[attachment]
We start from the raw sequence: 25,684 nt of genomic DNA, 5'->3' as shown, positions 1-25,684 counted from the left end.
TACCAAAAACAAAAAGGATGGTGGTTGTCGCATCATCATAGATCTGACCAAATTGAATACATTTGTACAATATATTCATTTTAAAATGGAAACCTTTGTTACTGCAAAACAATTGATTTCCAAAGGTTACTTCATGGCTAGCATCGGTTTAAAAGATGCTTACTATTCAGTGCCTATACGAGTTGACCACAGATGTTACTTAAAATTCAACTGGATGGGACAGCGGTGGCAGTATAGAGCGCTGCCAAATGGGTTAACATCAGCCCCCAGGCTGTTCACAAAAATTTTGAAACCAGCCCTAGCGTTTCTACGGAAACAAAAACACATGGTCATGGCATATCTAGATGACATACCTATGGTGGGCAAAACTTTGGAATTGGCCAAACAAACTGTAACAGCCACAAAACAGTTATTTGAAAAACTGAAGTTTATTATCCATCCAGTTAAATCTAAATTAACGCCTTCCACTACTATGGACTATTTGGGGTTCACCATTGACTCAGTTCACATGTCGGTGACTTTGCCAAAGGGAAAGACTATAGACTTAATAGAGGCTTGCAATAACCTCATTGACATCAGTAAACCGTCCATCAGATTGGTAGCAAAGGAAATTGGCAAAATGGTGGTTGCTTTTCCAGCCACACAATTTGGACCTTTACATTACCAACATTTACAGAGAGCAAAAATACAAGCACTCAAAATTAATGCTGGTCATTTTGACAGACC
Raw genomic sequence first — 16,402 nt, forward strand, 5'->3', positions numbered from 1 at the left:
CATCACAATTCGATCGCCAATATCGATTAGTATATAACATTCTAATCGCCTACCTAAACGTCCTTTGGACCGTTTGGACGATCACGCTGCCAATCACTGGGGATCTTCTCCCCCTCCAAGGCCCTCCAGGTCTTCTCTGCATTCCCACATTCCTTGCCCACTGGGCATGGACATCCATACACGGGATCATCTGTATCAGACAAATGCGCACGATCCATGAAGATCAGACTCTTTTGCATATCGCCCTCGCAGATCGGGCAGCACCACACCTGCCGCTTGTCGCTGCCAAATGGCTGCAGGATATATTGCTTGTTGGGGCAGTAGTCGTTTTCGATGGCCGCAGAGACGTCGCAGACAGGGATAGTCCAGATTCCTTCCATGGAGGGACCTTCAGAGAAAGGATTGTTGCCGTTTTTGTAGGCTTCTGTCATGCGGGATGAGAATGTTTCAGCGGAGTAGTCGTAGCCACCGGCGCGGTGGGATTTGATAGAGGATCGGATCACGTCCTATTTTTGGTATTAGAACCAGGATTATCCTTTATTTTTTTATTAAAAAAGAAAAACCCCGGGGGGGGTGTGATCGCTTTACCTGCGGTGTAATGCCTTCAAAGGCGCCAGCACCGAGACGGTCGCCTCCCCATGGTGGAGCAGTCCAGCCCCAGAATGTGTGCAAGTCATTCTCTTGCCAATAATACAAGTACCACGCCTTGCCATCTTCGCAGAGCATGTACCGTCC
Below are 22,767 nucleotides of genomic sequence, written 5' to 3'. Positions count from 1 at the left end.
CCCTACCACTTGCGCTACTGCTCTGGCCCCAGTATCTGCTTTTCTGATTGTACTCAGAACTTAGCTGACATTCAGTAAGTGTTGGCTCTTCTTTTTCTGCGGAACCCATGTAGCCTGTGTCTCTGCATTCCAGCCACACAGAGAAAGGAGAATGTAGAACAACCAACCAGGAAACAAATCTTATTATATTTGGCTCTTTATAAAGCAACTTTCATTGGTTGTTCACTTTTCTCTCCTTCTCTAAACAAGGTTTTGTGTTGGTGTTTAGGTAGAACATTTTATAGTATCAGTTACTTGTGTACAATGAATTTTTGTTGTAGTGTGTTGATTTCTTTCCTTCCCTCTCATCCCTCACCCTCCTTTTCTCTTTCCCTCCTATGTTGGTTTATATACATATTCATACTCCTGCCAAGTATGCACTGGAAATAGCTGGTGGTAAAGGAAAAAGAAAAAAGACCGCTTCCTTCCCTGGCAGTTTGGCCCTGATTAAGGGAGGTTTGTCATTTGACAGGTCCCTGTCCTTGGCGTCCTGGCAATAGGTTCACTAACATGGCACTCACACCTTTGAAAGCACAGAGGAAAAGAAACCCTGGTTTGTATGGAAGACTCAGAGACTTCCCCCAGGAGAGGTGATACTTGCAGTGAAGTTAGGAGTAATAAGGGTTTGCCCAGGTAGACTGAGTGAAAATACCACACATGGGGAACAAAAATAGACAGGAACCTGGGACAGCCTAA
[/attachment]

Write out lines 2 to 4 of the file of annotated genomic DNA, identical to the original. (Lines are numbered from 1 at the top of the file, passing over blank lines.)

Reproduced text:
TACCAAAAACAAAAAGGATGGTGGTTGTCGCATCATCATAGATCTGACCAAATTGAATACATTTGTACAATATATTCATTTTAAAATGGAAACCTTTGTTACTGCAAAACAATTGATTTCCAAAGGTTACTTCATGGCTAGCATCGGTTTAAAAGATGCTTACTATTCAGTGCCTATACGAGTTGACCACAGATGTTACTTAAAATTCAACTGGATGGGACAGCGGTGGCAGTATAGAGCGCTGCCAAATGGGTTAACATCAGCCCCCAGGCTGTTCACAAAAATTTTGAAACCAGCCCTAGCGTTTCTACGGAAACAAAAACACATGGTCATGGCATATCTAGATGACATACCTATGGTGGGCAAAACTTTGGAATTGGCCAAACAAACTGTAACAGCCACAAAACAGTTATTTGAAAAACTGAAGTTTATTATCCATCCAGTTAAATCTAAATTAACGCCTTCCACTACTATGGACTATTTGGGGTTCACCATTGACTCAGTTCACATGTCGGTGACTTTGCCAAAGGGAAAGACTATAGACTTAATAGAGGCTTGCAATAACCTCATTGACATCAGTAAACCGTCCATCAGATTGGTAGCAAAGGAAATTGGCAAAATGGTGGTTGCTTTTCCAGCCACACAATTTGGACCTTTACATTACCAACATTTACAGAGAGCAAAAATACAAGCACTCAAAATTAATGCTGGTCATTTTGACAGACC
Raw genomic sequence first — 16,402 nt, forward strand, 5'->3', positions numbered from 1 at the left:
CATCACAATTCGATCGCCAATATCGATTAGTATATAACATTCTAATCGCCTACCTAAACGTCCTTTGGACCGTTTGGACGATCACGCTGCCAATCACTGGGGATCTTCTCCCCCTCCAAGGCCCTCCAGGTCTTCTCTGCATTCCCACATTCCTTGCCCACTGGGCATGGACATCCATACACGGGATCATCTGTATCAGACAAATGCGCACGATCCATGAAGATCAGACTCTTTTGCATATCGCCCTCGCAGATCGGGCAGCACCACACCTGCCGCTTGTCGCTGCCAAATGGCTGCAGGATATATTGCTTGTTGGGGCAGTAGTCGTTTTCGATGGCCGCAGAGACGTCGCAGACAGGGATAGTCCAGATTCCTTCCATGGAGGGACCTTCAGAGAAAGGATTGTTGCCGTTTTTGTAGGCTTCTGTCATGCGGGATGAGAATGTTTCAGCGGAGTAGTCGTAGCCACCGGCGCGGTGGGATTTGATAGAGGATCGGATCACGTCCTATTTTTGGTATTAGAACCAGGATTATCCTTTATTTTTTTATTAAAAAAGAAAAACCCCGGGGGGGGTGTGATCGCTTTACCTGCGGTGTAATGCCTTCAAAGGCGCCAGCACCGAGACGGTCGCCTCCCCATGGTGGAGCAGTCCAGCCCCAGAATGTGTGCAAGTCATTCTCTTGCCAATAATACAAGTACCACGCCTTGCCATCTTCGCAGAGCATGTACCGTCC